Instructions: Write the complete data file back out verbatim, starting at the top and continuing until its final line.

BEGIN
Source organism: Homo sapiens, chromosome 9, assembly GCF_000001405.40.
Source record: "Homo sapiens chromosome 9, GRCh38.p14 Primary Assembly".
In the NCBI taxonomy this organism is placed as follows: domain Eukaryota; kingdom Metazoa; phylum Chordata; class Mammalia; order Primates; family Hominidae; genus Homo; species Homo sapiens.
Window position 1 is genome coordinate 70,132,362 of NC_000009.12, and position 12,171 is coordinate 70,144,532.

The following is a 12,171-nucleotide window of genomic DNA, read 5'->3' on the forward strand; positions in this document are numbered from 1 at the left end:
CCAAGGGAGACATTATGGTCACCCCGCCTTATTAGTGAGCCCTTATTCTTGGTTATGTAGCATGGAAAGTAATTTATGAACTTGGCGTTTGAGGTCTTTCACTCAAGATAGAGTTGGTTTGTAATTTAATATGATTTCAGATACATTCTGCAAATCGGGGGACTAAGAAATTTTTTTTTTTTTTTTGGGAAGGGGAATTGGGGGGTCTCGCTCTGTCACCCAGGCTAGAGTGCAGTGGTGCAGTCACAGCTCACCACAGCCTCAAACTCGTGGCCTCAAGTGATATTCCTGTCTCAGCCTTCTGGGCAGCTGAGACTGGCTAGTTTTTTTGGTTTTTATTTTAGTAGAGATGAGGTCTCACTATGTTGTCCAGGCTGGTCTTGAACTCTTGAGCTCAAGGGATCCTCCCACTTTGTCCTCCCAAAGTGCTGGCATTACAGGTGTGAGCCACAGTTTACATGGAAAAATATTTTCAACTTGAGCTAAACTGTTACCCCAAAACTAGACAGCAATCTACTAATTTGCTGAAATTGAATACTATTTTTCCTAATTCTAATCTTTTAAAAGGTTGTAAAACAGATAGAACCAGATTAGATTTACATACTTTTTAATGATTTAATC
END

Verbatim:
Source organism: Homo sapiens, chromosome 9, assembly GCF_000001405.40.
Source record: "Homo sapiens chromosome 9, GRCh38.p14 Primary Assembly".
In the NCBI taxonomy this organism is placed as follows: domain Eukaryota; kingdom Metazoa; phylum Chordata; class Mammalia; order Primates; family Hominidae; genus Homo; species Homo sapiens.
Window position 1 is genome coordinate 70,132,362 of NC_000009.12, and position 12,171 is coordinate 70,144,532.

The following is a 12,171-nucleotide window of genomic DNA, read 5'->3' on the forward strand; positions in this document are numbered from 1 at the left end:
CCAAGGGAGACATTATGGTCACCCCGCCTTATTAGTGAGCCCTTATTCTTGGTTATGTAGCATGGAAAGTAATTTATGAACTTGGCGTTTGAGGTCTTTCACTCAAGATAGAGTTGGTTTGTAATTTAATATGATTTCAGATACATTCTGCAAATCGGGGGACTAAGAAATTTTTTTTTTTTTTTTGGGAAGGGGAATTGGGGGGTCTCGCTCTGTCACCCAGGCTAGAGTGCAGTGGTGCAGTCACAGCTCACCACAGCCTCAAACTCGTGGCCTCAAGTGATATTCCTGTCTCAGCCTTCTGGGCAGCTGAGACTGGCTAGTTTTTTTGGTTTTTATTTTAGTAGAGATGAGGTCTCACTATGTTGTCCAGGCTGGTCTTGAACTCTTGAGCTCAAGGGATCCTCCCACTTTGTCCTCCCAAAGTGCTGGCATTACAGGTGTGAGCCACAGTTTACATGGAAAAATATTTTCAACTTGAGCTAAACTGTTACCCCAAAACTAGACAGCAATCTACTAATTTGCTGAAATTGAATACTATTTTTCCTAATTCTAATCTTTTAAAAGGTTGTAAAACAGATAGAACCAGATTAGATTTACATACTTTTTAATGATTTAATC